Mate choice promotes inbreeding avoidance in the two-spotted spider mite
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- Tien, N.S.H., Massourakis, G., Sabelis, M.W. et al. Exp Appl Acarol (2011) 54: 119. doi:10.1007/s10493-011-9431-y
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Since inbreeding in Tetranychus urticae can reduce offspring fitness, sexual selection may favour disassortative mate choice with respect to relatedness of the mating partners. We tested whether T. urticae shows this preference for mating with unrelated partners. We chose an experimental set-up with high potential for female choosiness, since females only mate once and are therefore expected to be the choosier gender. An adult virgin female was placed together with two adult males from the same population. One male was unrelated and the other male was related—a brother with whom she had grown up. Significantly more copulations (64%) took place with the unrelated male. Time to mating did not depend on the female-to-male relatedness. The remaining (non-copulating) male tried to interfere with the ongoing mating in the majority of cases, but this interference did not depend on the female-to-male relatedness. These results imply that T. urticae (a) can recognize kin (via genetic and/or environmental similarity) and (b) has the potential to avoid inbreeding through mate choice.
KeywordsTetranychus urticae Inbreeding depression Disassortative mating
Mating with relatives—inbreeding—is detrimental to fitness for the two-spotted spider mite, Tetranychus urticae. Inbred offspring mature slower than outbred offspring (Tien 2010) and inbred adult females have lower reproductive output (Perrot-Minnot et al. 2004; Tien 2010). This negative impact is expected to drive sexual selection for mating preference with unrelated partners (cf Metzger et al. 2010). Here, we ask whether T. urticae can differentiate between kin and non-kin partners in mate choice, as a mechanism to avoid inbreeding. This mite species is shown to exhibit mate choice (with regard to bacterial infection status) as a means to increase fitness (Vala et al. 2004), but the question remains whether it can also distinguish between relatives and non-relatives and whether it can select a mate so as to avoid inbreeding.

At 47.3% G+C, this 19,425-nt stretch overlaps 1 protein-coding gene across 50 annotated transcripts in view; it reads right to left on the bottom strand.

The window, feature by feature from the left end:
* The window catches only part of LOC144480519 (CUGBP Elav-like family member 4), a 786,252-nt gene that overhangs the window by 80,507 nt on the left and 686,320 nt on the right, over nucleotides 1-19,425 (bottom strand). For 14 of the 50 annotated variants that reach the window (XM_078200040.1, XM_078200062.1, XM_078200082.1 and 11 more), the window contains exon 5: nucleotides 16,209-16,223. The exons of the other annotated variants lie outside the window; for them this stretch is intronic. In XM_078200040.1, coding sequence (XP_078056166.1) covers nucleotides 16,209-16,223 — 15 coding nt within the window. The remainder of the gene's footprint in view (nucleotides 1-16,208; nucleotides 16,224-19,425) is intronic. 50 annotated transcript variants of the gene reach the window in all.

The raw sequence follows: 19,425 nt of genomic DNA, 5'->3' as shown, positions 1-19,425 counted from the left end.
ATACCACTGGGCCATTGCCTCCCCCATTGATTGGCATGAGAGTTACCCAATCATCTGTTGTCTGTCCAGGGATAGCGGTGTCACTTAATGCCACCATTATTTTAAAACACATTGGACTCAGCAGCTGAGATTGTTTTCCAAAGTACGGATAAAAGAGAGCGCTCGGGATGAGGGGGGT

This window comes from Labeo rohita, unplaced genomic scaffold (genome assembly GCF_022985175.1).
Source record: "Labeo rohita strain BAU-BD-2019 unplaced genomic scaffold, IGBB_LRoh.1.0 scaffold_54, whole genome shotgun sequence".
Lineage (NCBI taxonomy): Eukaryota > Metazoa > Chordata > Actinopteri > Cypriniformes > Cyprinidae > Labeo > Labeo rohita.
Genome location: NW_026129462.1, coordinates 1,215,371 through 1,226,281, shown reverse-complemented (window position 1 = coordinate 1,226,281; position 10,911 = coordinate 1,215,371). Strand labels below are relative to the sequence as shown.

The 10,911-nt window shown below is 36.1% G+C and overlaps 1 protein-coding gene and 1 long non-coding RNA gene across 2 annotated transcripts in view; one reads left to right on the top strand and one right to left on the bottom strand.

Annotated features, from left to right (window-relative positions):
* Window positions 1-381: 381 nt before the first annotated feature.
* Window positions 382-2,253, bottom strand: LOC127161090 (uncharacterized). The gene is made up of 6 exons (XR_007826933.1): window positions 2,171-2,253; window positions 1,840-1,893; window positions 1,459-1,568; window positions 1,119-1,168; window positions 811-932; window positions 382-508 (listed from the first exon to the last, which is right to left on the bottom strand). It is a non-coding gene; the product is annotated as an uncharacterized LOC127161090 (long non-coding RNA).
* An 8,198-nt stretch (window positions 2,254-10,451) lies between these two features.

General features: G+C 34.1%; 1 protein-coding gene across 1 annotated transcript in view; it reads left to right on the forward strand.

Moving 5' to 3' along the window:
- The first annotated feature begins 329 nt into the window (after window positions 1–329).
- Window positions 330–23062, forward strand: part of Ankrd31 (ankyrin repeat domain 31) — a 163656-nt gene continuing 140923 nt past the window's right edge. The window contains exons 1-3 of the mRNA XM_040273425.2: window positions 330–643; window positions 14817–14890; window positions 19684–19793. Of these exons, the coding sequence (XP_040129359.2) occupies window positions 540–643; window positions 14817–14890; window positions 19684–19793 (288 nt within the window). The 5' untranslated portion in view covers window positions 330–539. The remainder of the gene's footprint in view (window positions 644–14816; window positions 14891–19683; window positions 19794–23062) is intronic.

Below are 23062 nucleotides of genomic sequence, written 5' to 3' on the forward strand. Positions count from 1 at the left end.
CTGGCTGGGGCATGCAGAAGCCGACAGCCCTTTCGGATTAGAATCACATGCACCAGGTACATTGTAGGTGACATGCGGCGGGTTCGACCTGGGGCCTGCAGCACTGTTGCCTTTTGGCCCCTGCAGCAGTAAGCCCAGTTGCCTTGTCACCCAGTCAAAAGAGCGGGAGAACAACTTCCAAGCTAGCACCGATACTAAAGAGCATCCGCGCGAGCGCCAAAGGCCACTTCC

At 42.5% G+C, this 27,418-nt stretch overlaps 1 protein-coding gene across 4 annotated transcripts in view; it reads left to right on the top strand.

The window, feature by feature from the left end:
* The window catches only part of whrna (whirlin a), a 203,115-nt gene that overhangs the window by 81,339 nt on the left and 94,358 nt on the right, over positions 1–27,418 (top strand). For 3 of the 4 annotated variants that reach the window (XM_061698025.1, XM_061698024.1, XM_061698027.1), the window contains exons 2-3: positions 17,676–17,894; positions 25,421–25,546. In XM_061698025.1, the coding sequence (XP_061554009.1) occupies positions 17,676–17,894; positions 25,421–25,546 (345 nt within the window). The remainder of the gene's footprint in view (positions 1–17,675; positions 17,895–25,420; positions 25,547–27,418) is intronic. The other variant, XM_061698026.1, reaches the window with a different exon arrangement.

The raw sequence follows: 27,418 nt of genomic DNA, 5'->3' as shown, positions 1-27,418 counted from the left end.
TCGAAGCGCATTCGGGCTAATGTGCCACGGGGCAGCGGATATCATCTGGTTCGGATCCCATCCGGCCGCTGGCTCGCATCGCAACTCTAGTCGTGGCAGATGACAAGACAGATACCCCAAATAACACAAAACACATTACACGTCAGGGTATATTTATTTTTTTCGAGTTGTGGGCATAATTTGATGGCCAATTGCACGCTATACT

For females of T. urticae usually only the first mating results in fertilization (Helle 1967), whereas males can mate multiple times (Krainacker and Carey 1989, 1990). Consequently, females are expected to be the more choosy sex. Females are often mated directly after (or even during) emergence from the pre-adult quiescent phase (ecdysis) (Potter et al. 1976b). Usually these females are mated by the male that guarded her during the moulting phase (Potter et al. 1976a, b), which likely provides her with little opportunity to choose between mates. If a female does not mate directly after ecdysis (something we regularly observe in our lab populations), she can mate at a later stage, in which case the female probably has more opportunity to reject or accept males. In order to examine whether mate choice can depend on relatedness in T. urticae we used active adult females, to maximize the potential for female choosiness. Such a female was placed with an unrelated male and a related male, where the latter male was a brother with whom she had grown up together (and with whom she thus shared both a genetic and environmental background), and mating behaviour was recorded in order to test our hypothesis of a mating preference for unrelated partners.
Materials and methods
Spider mite population
In September 2009 a sample of more than 500 spider mites was collected along a 5 meter transect of spindle bushes (Euonymus europaeus) in the dunes at the Dutch coast near the town of Castricum. This population was maintained (minimal population size = 500) in the laboratory under climate-controlled conditions (23°C, 60% humidity, L: D = 16:8) on bean leaves (Phaseolus vulgaris), which were placed on wet cotton wool surrounded by water in an open plastic container. The individuals used in the mate choice experiment were subjected to the same climate-controlled conditions as above, unless stated otherwise.
The experiment started after the population had been kept in the laboratory for 2 months (c. eight generations). Age cohorts of related offspring were created by isolating the broods of individual females. Adult mated females were taken from the mite culture and placed individually on leaf discs (with a diameter of 1.5 cm) cut from bean leaves and placed on wet cotton wool in four small plastic containers (ten leaf discs per container). After 48 h the females were removed and the offspring were allowed to develop. After 10 days, one to three sisters in the pre-adult moulting stage (i.e., the oldest sisters present on the leaf disc) were taken from each leaf disc and placed together on a fresh leaf disc for 3 days. The containers with the old leaf discs (with all males and the remaining females) were placed at lower temperatures (20°C) for these 3 days in order to slow down the mite’s development: the males and females thus reach adulthood later and the males are motivated to stay on the leaf disc since there are unmated females around. In absence of females to be mated, males tend to disperse and in the process they are likely to die in the wet cotton wool surrounding the leaf disc (pers. obs. NSH Tien).